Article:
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MADISON, Wis. (5/19/09)--The new executive committee and officers for the CUNA Chief Financial Officers (CFO) Council were announced during the council’s 15th annual conference and roundtable, May 17-20, in Las Vegas. Pam Finch, vice president of administration and chief financial officer (CFO) for Mid Minnesota FCU in Baxter, Minn., moved from vice chair to chair. She replaces Erin Mendez, senior vice president of finance and information technology for SchoolsFirst FCU in Santa Ana, Calif., who reached her term limit as chair but will remain on the committee. Dan Leclerc, CFO for Lacamas Community CU in Camas, Wash., was named vice chair. Brandon Michaels, CFO for San Francisco Fire CU in San Francisco, is secretary/treasurer. During recent elections, Michaels and Derrick Peterson, senior vice president and CFO for Public Employees CU in Austin, Texas, were elected to the executive committee. They replace outgoing members Louis (Jay) Scungio, vice president of finance and chief financial officer for Freedom CU in Springfield, Mass.; and Peg Lamb, senior vice president of finance for DFCU Financial CU in Dearborn, Mich. Other committee members are:
* M.J. Coon, senior vice president and CFO for Ent FCU in Colorado Springs, Colo.; * Robert Warren Jr., senior vice president and CFO of Virginia CU in Richmond, Va.; * Steve Smith, CFO for Sharonview FCU in Fort Mill, S.C.; and * Kevin Brueseke, CEO and CFO for the Missouri Credit Union Association.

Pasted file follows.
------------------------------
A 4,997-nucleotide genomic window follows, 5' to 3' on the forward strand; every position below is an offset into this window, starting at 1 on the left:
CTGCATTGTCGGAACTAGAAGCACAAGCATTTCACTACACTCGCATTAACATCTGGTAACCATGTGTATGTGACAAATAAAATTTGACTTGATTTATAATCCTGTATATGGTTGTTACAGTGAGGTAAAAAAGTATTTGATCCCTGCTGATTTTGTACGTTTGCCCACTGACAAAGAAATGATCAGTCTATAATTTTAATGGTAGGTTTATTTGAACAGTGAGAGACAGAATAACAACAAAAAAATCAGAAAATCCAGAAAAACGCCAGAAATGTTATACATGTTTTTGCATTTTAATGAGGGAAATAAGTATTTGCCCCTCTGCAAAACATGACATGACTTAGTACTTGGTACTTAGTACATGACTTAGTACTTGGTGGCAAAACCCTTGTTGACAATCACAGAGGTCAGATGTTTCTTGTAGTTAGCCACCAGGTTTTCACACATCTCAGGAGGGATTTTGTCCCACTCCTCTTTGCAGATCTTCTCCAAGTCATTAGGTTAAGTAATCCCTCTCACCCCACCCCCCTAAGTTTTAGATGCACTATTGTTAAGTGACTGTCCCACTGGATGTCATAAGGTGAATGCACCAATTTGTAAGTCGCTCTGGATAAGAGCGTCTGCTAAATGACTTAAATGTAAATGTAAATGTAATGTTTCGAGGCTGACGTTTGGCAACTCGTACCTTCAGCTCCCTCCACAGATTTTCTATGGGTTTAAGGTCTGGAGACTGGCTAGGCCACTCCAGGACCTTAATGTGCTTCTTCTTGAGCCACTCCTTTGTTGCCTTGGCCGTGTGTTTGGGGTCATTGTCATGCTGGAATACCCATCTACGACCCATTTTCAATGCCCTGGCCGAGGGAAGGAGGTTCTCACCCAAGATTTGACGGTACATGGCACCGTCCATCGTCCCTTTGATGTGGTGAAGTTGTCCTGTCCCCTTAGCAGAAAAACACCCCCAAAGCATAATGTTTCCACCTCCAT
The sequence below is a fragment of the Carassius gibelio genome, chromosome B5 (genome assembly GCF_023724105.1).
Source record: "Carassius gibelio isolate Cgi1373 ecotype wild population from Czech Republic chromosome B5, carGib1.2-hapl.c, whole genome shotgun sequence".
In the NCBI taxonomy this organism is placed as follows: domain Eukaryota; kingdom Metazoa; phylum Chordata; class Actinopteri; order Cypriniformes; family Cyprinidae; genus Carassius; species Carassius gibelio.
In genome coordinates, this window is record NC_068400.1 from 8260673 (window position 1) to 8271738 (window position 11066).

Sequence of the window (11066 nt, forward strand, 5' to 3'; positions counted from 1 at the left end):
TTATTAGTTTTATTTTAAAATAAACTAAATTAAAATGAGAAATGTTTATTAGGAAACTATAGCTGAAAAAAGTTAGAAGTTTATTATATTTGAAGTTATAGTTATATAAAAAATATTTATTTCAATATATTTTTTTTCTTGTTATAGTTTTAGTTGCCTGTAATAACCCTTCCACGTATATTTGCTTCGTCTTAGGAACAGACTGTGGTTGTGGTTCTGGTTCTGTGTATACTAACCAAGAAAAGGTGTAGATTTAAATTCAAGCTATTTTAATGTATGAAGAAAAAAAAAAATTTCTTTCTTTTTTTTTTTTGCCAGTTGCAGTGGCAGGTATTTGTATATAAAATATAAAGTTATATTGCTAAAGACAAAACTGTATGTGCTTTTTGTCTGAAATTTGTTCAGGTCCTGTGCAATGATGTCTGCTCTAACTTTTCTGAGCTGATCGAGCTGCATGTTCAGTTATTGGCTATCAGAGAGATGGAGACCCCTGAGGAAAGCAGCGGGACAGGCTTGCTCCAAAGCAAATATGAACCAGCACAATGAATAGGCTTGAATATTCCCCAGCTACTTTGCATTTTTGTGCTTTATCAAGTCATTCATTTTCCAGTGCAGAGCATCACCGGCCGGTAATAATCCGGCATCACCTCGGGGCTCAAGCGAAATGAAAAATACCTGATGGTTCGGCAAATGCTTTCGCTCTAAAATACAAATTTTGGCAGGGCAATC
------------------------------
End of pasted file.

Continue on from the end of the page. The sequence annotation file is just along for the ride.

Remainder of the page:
City police urge no hathoodsunglasses policies

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COLUMBUS, Ohio (5/19/09)--City police are urging the credit unions in Westerville, Ohio, to strictly enforce policies that require members to remove their sunglasses, hats or hoods when entering to avoid potential robberies. Suzanne McCann, vice president of sales and operations at CME FCU in Columbus, Ohio, told The Columbus Dispatch Friday that she witnessed a robbery at the credit union. The robber wore a hat and sunglasses, she said. CME has a similar “no hats, sunglasses” policy that has been enforced at every branch, the newspaper said. Some credit union members weren’t happy with the policy, but McCann said the policy helps keep everyone safe. Although only a few cities nationwide have “no hats” policies, voluntary participation is increasing, Harry Trombitas, an FBI special agent based in Columbus. Most bank robbers want to avoid conflict, and complying with a request to take a hat or sunglasses off could attract more attention, he said. There have been 22 Columbus-area robberies this year, five fewer than this time last year, the newspaper said. Credit unions in several states have adopted “no hat, no hoods, no sunglasses” policies. In 2003, the Delaware Credit Union League provided posters and signs to credit unions that ask member to remove these articles of clothing when they enter the credit union (News Now Aug. 25, 2003). The same year, the Missouri Credit Union Association adopted a similar policy. Other states with “no hats, hoods or sunglasses” rules include South Carolina, Massachusetts and Oklahoma (News Now June 3, 2005). Though the policies have been implemented to increase safety, they have been criticized. Earlier this year, a Muslim woman who was a member of Navy FCU said she was denied service from the credit union for wearing a traditional head scarf as required by her religion. Navy Federal contacted the member and apologized to her (News Now Feb. 4).